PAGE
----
Now Reading
No One Said Destroying Our Idols Would Be Easy

No One Said Destroying Our Idols Would Be Easy

It didn’t take long for the Israelites to start asking for idols once Moses went up to Mount Sinai. According to Exodus 32, they were pestering Aaron for something tangible to worship instead of this mysterious, invisible deity with a name that could not be pronounced. Aaron obliged, melting down golden trinkets and fashioning a calf. It worked. “These are your gods, Israel, who brought you up out of Egypt,” the Israelites told each other.

Curiously, Aaron tells the Israelites that they’ll celebrate the new idol with “a festival to the LORD.” The Hebrew word used for “Lord” here is indeed Yahweh, the same God they’d been praising and following since they left Egypt. It seems like Aaron was trying to have it both ways, giving the Israelites something real and tangible they could worship while technically maintaining faith in the God of Israel.

We tend to think of idols as something tactile — usually some sort of metal figure — that stands in for God. But the Bible has a more nuanced view when it urges us away from idols. “Put to death, therefore, whatever belongs to your earthly nature,” Paul urges in Colossians 3:5. “Sexual immorality, impurity, lust, evil desires and greed, which is idolatry.” Here, idolatry is something more subtle than a wooden carving or a golden calf. It’s something internal.

Paul is writing to a Christian church, so one would imagine they wouldn’t need any more encouragement to take their idols and “put them to death.” Unless, of course, idols aren’t necessarily something you actively turn to after deliberately rejecting God. Instead, idols can be subtle. They can swap places with God in your heart when you’re not looking. You still say you’re honoring “the Lord.” You’re still going to church. Your language hasn’t changed. But deep down, you’ve put your faith in something besides God. And make no mistake, your new god is demanding sacrifice and obedience. That’s what idols do.

It’s a subtle trick of the heart, but there is a simple test for figuring out if you’re a victim of it. Ask yourself how you’d feel if you didn’t have it anymore. If the reaction is fear, panic or defensiveness, that should be a red flag.

As of this writing, the death toll in Uvalde, Texas stands at 21 — 19 little kids and two teachers. An 18-year-old man critically shot his grandmother and then went on a rampage in Robb Elementary School before he was killed by police. The enormity of the tragedy is too much to contemplate. The sheer senselessness of it is only compounded by the knowledge that, in this country, this is not unusual. Statistics about how the mass shooting in Buffalo, New York, was 2022’s deadliest didn’t last ten days.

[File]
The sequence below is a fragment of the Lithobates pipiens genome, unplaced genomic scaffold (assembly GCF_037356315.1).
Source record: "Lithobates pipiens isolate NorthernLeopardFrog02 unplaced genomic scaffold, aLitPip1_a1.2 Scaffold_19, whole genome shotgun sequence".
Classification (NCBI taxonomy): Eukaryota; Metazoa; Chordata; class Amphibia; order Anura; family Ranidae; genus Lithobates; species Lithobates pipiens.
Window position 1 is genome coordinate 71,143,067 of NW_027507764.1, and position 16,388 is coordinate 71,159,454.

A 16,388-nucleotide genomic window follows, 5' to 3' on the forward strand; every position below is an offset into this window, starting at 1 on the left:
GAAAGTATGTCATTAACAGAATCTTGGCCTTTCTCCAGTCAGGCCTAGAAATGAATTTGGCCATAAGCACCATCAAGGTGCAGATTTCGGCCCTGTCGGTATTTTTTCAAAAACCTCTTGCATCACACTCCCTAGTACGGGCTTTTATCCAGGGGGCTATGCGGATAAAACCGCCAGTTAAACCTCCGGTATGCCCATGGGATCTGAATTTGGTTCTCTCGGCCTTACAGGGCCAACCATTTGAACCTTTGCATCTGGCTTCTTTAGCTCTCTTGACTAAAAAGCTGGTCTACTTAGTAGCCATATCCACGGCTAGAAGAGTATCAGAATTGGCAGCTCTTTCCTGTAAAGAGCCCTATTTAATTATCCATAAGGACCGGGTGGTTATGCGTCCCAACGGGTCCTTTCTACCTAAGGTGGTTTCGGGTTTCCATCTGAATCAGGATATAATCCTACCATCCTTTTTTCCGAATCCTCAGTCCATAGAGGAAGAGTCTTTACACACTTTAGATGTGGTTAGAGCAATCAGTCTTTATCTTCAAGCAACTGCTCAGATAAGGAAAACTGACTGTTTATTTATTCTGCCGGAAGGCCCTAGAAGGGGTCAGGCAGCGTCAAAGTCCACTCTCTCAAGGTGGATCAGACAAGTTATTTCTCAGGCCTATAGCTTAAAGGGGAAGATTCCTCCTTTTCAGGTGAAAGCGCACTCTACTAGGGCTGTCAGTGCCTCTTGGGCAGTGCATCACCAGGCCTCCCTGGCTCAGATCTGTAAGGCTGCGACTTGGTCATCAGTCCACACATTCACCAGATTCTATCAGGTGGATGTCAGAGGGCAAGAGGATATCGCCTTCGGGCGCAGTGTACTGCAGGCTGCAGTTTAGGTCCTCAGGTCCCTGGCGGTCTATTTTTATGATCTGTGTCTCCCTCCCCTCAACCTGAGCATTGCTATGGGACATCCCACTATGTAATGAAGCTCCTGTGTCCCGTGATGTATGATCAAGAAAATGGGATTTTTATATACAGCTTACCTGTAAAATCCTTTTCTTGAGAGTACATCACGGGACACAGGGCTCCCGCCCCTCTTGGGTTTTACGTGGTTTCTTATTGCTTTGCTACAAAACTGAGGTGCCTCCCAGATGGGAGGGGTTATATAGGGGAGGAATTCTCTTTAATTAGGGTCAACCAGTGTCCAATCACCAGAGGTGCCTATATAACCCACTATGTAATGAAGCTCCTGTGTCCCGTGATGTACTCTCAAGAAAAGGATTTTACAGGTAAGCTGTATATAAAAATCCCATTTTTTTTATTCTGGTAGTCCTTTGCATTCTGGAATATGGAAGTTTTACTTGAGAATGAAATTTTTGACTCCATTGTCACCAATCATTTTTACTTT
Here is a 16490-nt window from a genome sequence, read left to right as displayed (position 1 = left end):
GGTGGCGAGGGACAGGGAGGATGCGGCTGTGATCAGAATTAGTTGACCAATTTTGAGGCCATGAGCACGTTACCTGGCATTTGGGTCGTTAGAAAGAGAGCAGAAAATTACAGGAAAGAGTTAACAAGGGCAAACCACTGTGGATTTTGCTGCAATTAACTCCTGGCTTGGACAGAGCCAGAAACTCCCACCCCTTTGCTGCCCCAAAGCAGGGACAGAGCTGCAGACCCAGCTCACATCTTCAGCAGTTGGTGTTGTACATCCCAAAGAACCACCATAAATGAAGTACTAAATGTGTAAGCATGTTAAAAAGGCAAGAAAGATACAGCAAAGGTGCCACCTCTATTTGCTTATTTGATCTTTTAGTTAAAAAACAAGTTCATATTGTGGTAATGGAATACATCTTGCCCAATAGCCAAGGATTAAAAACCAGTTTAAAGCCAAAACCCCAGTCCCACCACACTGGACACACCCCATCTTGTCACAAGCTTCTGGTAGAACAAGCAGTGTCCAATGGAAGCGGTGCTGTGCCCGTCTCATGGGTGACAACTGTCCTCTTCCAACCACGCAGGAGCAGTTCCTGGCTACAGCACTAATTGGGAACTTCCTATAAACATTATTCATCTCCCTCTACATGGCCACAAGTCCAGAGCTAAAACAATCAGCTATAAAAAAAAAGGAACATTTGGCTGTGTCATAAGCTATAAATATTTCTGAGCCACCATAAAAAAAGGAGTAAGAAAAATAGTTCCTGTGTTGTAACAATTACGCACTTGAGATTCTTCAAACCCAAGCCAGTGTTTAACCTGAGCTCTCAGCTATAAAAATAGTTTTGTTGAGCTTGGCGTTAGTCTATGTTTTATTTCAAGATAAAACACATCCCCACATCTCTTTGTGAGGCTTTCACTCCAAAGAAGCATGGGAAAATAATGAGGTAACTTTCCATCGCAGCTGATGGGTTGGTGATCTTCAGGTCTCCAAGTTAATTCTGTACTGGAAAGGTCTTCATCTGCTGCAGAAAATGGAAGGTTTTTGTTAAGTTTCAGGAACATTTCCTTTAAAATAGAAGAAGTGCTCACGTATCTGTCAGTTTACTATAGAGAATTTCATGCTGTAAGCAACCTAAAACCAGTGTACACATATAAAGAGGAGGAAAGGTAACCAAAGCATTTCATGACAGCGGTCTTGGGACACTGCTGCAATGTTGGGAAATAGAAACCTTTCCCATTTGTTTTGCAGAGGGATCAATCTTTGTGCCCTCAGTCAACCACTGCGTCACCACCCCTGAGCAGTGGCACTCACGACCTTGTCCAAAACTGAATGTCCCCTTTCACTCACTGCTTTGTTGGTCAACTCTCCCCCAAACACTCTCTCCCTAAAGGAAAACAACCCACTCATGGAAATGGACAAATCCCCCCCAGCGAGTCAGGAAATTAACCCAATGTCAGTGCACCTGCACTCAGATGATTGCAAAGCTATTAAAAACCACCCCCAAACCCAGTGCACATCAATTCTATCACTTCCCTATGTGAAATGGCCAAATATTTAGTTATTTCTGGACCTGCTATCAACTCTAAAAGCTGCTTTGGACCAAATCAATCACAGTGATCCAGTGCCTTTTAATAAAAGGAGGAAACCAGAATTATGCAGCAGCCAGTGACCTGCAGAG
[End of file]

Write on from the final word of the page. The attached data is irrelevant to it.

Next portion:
In the U.S., if a person between the ages of 0 and 19 dies, a gun is the most likely the cause. Many of these deaths are suicides — children in homes with guns in them are four times more likely to die by suicide than children in homes without guns. It is difficult to overstate just how much of an outlier this is on the global stage. 87 percent of all children 14 and under killed by guns in developed countries are from the U.S. There have been 288 school shootings in the U.S. since 2009, far more than any other developed nation. Our closest competition is Mexico, where there have been eight. It is a national embarrassment.

The math here is stunning but also distancing. Percentages and statistics can obscure the parents gathered outside a police station, waiting to find out if their child survived or not; the box of favorite breakfast cereal that will go uneaten; the little bed that will never again be unmade.

And yet, the very suggestion that such stunning and heart-wrenching realities might require some sort of action on our part is met with some of the fiercest opposition our cultural and political environment can muster. The thought of tightening access to these instruments of death is literally treated as unhinged radicalism, hatred of America, reactionary emotionalism or fascist sympathizing. People who call for gun control laws like closing background check loopholes, banning assault weapons and limiting magazine capacities are told that they are useless idiots trying to take all guns away and rolling out a welcome mat for future despots.